I learned that this is a coot.

Look how so-ugly-it’s-cute their babies are!


White swan.

Black swan!

The next day, Brad rustled up four bikes and I tried to remember how to ride a bike with pedal brakes (and promptly fell off the bike onto the handlebar, crushed beneath the weight of my backpack full of camera equipment, and bruised a rib – which I’m still dealing with…Brad thought it better after that incident if he carried my camera stuff while we biked), and we biked to Amstelpark, which boasts among other attractions a petting zoo. I’m opposed to zoos for ethical reasons, but I have to say, I was completely baffled by the petting zoo in the otherwise beautiful Amstelpark. It seemed to consist of three animals: a white peafowl, a wooly mammoth (or some other very wooly beast) standing in a bucket, and an albino kangaroo. Does that strike anyone else as completely bizarre? I think the albino kangaroo is praying, “please send me home to Australia!” in this picture.

A male peacock was perched on a nearby roof, looking into the petting zoo area, feeling “cocky”, no doubt, that he is able to fly and thus escape the fenced-in area containing the wooly beast in a bucket and the incongruous albino kangaroo.

I admit I stood and stared at the spectacle of the albino kangaroo for quite a while, dumbfounded, but finally the others were able to draw me away. We wandered along a path with Brad in the lead, when he suddenly stopped and whispered for me – I was, as usual, bringing up the rear – to quietly come up to where he was standing because there was a peahen sunbathing around the corner. She was magnificent, I tell you!

Then we arrived at a pond where I was completely overwhelmed by waterfowl, including the black swan above. I think I felt something akin to what an infant feels when they get sensory overload. I don’t even know what this is. (Do you? Let me know!)


Not all the animals I encountered were wildlife. This picture was taken in Nice and is titled “I miss Gomez”.

After Amstelpark we biked into the city. The restaurant we wanted to eat in (Ethiopian, yay!!!) wasn’t open yet so we stopped in a bar for a snack and some beers. I was super happy because the bar was playing nothing but the Rolling Stones and there was a very sleepy cat next to our table!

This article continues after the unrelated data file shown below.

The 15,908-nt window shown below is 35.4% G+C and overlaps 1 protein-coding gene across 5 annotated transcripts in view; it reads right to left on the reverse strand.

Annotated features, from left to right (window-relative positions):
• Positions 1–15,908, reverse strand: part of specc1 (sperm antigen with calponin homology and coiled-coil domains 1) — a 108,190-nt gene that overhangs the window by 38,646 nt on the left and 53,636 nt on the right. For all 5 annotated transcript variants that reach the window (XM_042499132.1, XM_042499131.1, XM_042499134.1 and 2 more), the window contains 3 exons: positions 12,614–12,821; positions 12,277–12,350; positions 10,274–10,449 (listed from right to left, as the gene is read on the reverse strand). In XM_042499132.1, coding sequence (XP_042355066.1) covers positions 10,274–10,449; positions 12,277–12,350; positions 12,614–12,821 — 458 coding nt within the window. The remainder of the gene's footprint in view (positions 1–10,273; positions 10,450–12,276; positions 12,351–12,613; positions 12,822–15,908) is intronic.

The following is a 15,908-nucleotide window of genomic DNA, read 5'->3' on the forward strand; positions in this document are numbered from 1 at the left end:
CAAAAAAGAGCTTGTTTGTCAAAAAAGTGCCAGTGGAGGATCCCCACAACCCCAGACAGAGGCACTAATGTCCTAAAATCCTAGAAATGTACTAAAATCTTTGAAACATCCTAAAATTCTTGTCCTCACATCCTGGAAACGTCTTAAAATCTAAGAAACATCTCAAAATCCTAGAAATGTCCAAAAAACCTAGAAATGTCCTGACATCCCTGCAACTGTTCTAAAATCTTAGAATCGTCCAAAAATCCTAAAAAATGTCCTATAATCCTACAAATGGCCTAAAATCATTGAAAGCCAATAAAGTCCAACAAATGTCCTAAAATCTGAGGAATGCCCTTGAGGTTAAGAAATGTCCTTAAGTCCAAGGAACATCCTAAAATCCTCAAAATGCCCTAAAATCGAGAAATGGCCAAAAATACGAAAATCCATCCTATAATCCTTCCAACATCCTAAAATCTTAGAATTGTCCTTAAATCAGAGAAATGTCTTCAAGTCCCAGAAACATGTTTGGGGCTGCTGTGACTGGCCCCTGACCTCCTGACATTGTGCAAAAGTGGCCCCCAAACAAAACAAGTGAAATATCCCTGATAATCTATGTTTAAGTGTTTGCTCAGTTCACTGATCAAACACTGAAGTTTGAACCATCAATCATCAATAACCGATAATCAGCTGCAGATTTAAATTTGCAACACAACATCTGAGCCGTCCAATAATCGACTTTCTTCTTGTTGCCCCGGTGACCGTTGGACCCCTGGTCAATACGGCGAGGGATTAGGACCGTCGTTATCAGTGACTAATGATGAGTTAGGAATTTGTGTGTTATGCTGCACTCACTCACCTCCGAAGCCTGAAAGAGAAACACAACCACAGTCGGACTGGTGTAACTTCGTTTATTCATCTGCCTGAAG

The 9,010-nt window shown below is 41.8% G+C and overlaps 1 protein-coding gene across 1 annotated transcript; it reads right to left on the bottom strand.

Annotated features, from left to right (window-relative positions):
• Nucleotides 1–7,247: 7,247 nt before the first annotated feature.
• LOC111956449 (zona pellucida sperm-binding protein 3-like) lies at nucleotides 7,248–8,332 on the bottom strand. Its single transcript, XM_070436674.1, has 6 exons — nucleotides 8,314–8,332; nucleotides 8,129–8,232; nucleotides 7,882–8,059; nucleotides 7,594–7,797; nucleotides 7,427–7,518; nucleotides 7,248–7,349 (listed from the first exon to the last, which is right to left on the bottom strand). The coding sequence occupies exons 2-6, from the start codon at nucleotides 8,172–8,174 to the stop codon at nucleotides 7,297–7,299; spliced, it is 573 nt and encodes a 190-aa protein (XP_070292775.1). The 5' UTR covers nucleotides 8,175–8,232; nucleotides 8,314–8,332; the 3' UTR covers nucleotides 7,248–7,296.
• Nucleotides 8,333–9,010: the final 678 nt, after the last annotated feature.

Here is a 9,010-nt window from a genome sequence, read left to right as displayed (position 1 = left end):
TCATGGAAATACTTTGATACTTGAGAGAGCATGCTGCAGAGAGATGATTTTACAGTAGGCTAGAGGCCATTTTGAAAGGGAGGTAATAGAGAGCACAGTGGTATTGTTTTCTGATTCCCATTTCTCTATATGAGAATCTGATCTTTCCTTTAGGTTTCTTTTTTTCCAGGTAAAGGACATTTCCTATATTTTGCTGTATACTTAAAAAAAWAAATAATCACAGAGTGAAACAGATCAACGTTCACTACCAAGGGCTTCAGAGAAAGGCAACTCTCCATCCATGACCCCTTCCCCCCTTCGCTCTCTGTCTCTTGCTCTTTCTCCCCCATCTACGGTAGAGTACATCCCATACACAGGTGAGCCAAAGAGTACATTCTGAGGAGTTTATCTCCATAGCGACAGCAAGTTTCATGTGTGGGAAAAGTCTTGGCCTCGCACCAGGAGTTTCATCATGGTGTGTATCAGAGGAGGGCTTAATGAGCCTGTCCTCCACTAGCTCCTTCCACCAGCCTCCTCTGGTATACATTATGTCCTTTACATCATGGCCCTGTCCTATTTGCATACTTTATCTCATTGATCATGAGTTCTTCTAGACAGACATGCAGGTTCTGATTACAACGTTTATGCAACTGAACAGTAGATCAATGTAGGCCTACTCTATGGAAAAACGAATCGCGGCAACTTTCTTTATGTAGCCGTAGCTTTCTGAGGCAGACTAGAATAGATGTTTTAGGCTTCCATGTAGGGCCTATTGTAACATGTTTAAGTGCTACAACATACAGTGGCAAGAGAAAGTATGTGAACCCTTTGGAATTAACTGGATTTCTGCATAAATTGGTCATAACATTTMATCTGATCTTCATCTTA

I missed Torticia too!

My favorite animal of the trip, though, was our faithful companion Carrie, who went everywhere with us in Nice and Amsterdam. Here she’s smoking a Cuban. (Mark insisted on buying a Cuban cigar “because he could” and ended up smoking it for about 30 seconds before deciding it was disgusting. Mark doesn’t like cigars. He just doesn’t like the government telling him he can’t BUY cigars. Carrie didn’t think much more of the Cuban than Mark did.)

Whew! Okay that is ENOUGH pictures for one post. There won’t be nearly as many next time, and there will even be FOOD. I even took pictures of dinner tonight – which involves purple cauliflower and garlic scapes – so I’m not lying about that.

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Feeling artistic in Paris

Today I’m going to show you some of the pictures I took in Paris that I felt were kind of artistic. But first a quick story. Of the two of us, Mark is far and away the more creative and artistic. I would never label myself an artist of any sort, whereas Mark actually considered a career in art before becoming an internet hacker. He goes through phases; sometimes he’ll draw for hours a day and sometimes he doesn’t pick up a pencil or brush for weeks or months. He seems to be especially inspired by travel, though, because whenever we go on a trip he draws with every second of downtime he has. He was especially prolific on this trip. I have a picture of him in Nice literally sketching while crossing a street. He never plans ahead well enough to pack drawing supplies, though, so whenever we are in a new city, we have to find an art supply store so he can buy a sketchpad and other supplies. So when we were walking along the Quai Voltaire in Paris and he saw an art store, we had to go in. Although it had two stories, it was small and crammed with stuff and the employees were running back and forth locating items for customers, and I felt completely in the way with my backpack and camera, but I refused to wait outside because I was charmed by how old the place seemed to be and how completely different it was from any place in the States. Finally Mark purchased everything he needed (EXCEPT AN ERASER, which was to haunt us later), we went on our way, and I kind of forgot about it. Until today when I was reading Anna Gavalda’s Hunting and Gathering (at the recommendation of a commenter!) and some of the characters went to an art store on Quai Voltaire called Sennelier. I figured it was the same shop we’d been in because I didn’t recall seeing any other art supply stores, so I googled it and apparently it’s famous for serving Cezanne, Degas, and even inventing products for Picasso. Which is what I love about Paris. You can’t AVOID history or art there. You’re trotting along and hey, there’s Notre Dame. You walk into a store and ask for a bottle of India ink and the great-grandson of the guy who mixed paints for Degas and Picasso retrieves it for you.

Moving on to my sorry excuses for art…. This isn’t a particularly great photo, but something about it reminds me of very early photographs. I think it’s the guy in the middle – his coat looks like he could be from almost any time period, and something about his pose just makes it look old-fashioned. Taken with my infrared camera, as were all the B&W pictures in this post.